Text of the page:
Description: The Atmospheric Radiation Measurement (ARM) Program has matured into one of the key programs in the U.S. Climate Change Science Program. The ARM Program has achieved considerable scientific success in a broad range of activities, including site and instrument development, atmospheric radiative transfer, aerosol science, determination of cloud properties, cloud modeling, and cloud parameterization testing and development. The focus of ARM science has naturally shifted during the last few years to an increasing emphasis on modeling and parameterization studies to take advantage of the long time series of data now available. During the next 5 years, the principal focus of the ARM science program will be to: Maintain the data record at the fixed ARM sites for at least the next five years. Improve significantly our understanding of and ability to parameterize the 3-D cloud-radiation problem at scales from the local atmospheric column to the global climate model (GCM) grid square. Continue developing techniques to retrieve the properties of all clouds, with a special focus on ice clouds and mixed-phase clouds. Develop a focused research effort on the indirect aerosol problem that spans observations, physical models, and climate model parameterizations. Implement and evaluate an operational methodology to calculate broad-band heating rates in the atmospheric columns at the ARM sites. Develop and implement methodologies to use ARM data more effectively to test atmospheric models, both at the cloud-resolving model scale and the GCM scale. Use these methodologies to diagnose cloud parameterization performance and then refine these parameterizations to improve the accuracy of climate model simulations. In addition, the ARM Program is actively developing a new ARM Mobile Facility (AMF) that will be available for short deployments (several months to a year or more) in climatically important regions. The AMF will have much of the same instrumentation as the remote facilities at …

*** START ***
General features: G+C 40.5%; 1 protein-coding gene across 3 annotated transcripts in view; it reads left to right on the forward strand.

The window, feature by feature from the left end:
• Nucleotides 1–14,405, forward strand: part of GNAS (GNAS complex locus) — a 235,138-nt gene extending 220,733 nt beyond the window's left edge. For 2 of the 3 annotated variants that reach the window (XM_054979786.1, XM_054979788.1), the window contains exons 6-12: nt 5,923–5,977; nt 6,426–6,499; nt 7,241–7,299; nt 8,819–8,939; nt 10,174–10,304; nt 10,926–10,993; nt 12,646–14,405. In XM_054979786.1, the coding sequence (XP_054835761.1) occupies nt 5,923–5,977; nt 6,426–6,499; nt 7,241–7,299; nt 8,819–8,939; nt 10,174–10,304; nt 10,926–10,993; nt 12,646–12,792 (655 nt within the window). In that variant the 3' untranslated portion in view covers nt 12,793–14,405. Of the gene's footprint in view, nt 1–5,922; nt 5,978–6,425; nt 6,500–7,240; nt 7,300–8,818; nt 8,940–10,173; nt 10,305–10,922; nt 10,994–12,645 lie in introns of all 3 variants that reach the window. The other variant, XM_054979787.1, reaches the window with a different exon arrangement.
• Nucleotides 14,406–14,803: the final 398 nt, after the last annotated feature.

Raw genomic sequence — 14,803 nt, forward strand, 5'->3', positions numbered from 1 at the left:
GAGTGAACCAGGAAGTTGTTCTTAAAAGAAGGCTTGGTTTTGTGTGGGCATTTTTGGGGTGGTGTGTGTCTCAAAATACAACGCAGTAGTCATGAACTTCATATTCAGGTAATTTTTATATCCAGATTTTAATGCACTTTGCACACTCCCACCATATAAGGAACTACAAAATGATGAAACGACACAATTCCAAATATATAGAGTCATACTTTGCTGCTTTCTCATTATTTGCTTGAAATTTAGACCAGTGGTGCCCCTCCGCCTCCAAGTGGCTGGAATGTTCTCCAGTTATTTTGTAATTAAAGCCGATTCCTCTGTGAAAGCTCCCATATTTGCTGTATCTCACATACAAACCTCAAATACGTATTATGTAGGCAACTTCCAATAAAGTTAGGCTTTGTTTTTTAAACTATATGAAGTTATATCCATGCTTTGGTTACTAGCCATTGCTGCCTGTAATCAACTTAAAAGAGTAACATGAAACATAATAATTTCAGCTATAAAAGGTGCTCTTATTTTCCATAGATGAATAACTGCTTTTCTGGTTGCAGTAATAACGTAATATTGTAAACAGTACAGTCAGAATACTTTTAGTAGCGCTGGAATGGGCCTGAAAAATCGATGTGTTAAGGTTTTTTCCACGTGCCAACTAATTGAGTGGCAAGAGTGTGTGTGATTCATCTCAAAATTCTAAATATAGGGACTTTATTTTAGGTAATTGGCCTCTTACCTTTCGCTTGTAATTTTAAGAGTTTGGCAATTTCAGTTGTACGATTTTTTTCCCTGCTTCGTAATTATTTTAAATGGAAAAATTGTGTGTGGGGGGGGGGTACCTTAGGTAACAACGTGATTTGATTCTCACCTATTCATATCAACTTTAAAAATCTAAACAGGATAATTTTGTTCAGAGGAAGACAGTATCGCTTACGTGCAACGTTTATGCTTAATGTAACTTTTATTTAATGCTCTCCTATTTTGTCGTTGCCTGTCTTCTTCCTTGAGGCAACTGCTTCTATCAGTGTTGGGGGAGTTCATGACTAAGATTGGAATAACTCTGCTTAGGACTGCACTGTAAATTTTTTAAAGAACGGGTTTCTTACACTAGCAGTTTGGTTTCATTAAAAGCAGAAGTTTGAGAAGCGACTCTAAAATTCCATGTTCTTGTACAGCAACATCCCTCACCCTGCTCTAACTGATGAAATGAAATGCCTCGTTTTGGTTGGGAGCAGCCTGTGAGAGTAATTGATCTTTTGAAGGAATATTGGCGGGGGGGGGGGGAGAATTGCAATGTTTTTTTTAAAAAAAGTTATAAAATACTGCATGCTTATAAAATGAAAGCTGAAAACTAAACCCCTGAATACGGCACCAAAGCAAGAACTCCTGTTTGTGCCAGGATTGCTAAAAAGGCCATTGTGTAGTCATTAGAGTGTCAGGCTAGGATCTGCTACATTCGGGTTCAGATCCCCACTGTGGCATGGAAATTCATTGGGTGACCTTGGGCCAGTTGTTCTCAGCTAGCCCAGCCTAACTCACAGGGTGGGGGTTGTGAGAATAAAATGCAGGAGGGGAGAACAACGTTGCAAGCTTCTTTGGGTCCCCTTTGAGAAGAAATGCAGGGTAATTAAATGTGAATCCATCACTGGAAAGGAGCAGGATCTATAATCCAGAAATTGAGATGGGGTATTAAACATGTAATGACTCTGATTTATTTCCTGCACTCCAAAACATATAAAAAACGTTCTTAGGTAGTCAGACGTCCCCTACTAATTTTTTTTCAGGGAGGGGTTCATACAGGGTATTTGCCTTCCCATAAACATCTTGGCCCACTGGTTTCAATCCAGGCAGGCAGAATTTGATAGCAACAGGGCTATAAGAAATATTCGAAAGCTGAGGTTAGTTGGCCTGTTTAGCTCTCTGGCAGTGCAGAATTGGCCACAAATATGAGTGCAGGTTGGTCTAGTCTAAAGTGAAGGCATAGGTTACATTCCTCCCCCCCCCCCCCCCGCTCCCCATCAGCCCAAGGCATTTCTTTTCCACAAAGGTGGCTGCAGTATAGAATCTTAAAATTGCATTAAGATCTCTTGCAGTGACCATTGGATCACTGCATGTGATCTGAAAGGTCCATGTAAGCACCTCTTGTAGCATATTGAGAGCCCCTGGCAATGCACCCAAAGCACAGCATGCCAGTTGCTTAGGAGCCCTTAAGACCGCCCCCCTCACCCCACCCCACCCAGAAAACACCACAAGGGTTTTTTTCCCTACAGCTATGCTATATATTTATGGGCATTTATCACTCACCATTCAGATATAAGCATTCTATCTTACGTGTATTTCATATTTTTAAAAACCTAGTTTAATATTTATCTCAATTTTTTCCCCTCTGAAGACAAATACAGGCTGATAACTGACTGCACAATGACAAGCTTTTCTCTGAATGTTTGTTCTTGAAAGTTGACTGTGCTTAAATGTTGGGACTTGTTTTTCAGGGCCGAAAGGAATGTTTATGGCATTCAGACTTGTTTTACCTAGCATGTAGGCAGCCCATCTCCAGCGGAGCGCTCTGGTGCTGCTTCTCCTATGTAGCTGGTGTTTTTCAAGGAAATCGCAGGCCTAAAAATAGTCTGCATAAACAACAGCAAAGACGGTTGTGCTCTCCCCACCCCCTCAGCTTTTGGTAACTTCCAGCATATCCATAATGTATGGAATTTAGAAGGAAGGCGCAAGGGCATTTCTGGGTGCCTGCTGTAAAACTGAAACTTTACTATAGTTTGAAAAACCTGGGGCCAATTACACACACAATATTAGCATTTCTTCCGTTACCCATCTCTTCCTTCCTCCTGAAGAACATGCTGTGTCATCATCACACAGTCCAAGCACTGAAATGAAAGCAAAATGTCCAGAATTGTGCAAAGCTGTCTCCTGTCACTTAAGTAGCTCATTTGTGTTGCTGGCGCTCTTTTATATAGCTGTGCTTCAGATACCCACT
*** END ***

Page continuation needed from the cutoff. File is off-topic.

Date: October 31, 2004
Creator: Ackerman, T
Partner: UNT Libraries Government Documents Department
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Big Sky Carbon Sequestration Partnership Quarterly Report: July-September 2004